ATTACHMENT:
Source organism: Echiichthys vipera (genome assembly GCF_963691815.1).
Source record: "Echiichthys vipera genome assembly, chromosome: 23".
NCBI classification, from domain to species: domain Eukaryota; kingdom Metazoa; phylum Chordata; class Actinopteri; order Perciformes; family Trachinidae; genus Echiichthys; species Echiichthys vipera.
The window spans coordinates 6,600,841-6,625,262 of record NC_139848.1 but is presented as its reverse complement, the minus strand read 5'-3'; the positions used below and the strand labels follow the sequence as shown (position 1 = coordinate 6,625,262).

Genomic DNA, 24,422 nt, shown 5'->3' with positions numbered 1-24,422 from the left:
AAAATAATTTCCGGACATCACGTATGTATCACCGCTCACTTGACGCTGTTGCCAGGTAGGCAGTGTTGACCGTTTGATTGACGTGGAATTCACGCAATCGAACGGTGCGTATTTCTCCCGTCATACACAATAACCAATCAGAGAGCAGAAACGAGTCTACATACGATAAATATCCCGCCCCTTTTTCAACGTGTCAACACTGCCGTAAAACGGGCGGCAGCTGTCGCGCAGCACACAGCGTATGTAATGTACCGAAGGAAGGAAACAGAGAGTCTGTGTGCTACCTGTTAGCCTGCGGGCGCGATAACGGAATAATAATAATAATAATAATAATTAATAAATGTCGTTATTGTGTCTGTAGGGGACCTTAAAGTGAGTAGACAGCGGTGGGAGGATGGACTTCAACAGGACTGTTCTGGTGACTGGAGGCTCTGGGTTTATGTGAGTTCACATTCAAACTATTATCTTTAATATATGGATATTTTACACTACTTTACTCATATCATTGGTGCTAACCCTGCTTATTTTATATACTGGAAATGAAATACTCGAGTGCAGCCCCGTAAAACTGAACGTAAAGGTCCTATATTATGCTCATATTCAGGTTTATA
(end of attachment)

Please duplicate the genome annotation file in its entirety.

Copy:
Source organism: Echiichthys vipera (genome assembly GCF_963691815.1).
Source record: "Echiichthys vipera genome assembly, chromosome: 23".
NCBI classification, from domain to species: domain Eukaryota; kingdom Metazoa; phylum Chordata; class Actinopteri; order Perciformes; family Trachinidae; genus Echiichthys; species Echiichthys vipera.
The window spans coordinates 6,600,841-6,625,262 of record NC_139848.1 but is presented as its reverse complement, the minus strand read 5'-3'; the positions used below and the strand labels follow the sequence as shown (position 1 = coordinate 6,625,262).

Genomic DNA, 24,422 nt, shown 5'->3' with positions numbered 1-24,422 from the left:
AAAATAATTTCCGGACATCACGTATGTATCACCGCTCACTTGACGCTGTTGCCAGGTAGGCAGTGTTGACCGTTTGATTGACGTGGAATTCACGCAATCGAACGGTGCGTATTTCTCCCGTCATACACAATAACCAATCAGAGAGCAGAAACGAGTCTACATACGATAAATATCCCGCCCCTTTTTCAACGTGTCAACACTGCCGTAAAACGGGCGGCAGCTGTCGCGCAGCACACAGCGTATGTAATGTACCGAAGGAAGGAAACAGAGAGTCTGTGTGCTACCTGTTAGCCTGCGGGCGCGATAACGGAATAATAATAATAATAATAATAATTAATAAATGTCGTTATTGTGTCTGTAGGGGACCTTAAAGTGAGTAGACAGCGGTGGGAGGATGGACTTCAACAGGACTGTTCTGGTGACTGGAGGCTCTGGGTTTATGTGAGTTCACATTCAAACTATTATCTTTAATATATGGATATTTTACACTACTTTACTCATATCATTGGTGCTAACCCTGCTTATTTTATATACTGGAAATGAAATACTCGAGTGCAGCCCCGTAAAACTGAACGTAAAGGTCCTATATTATGCTCATATTCAGGTTTATA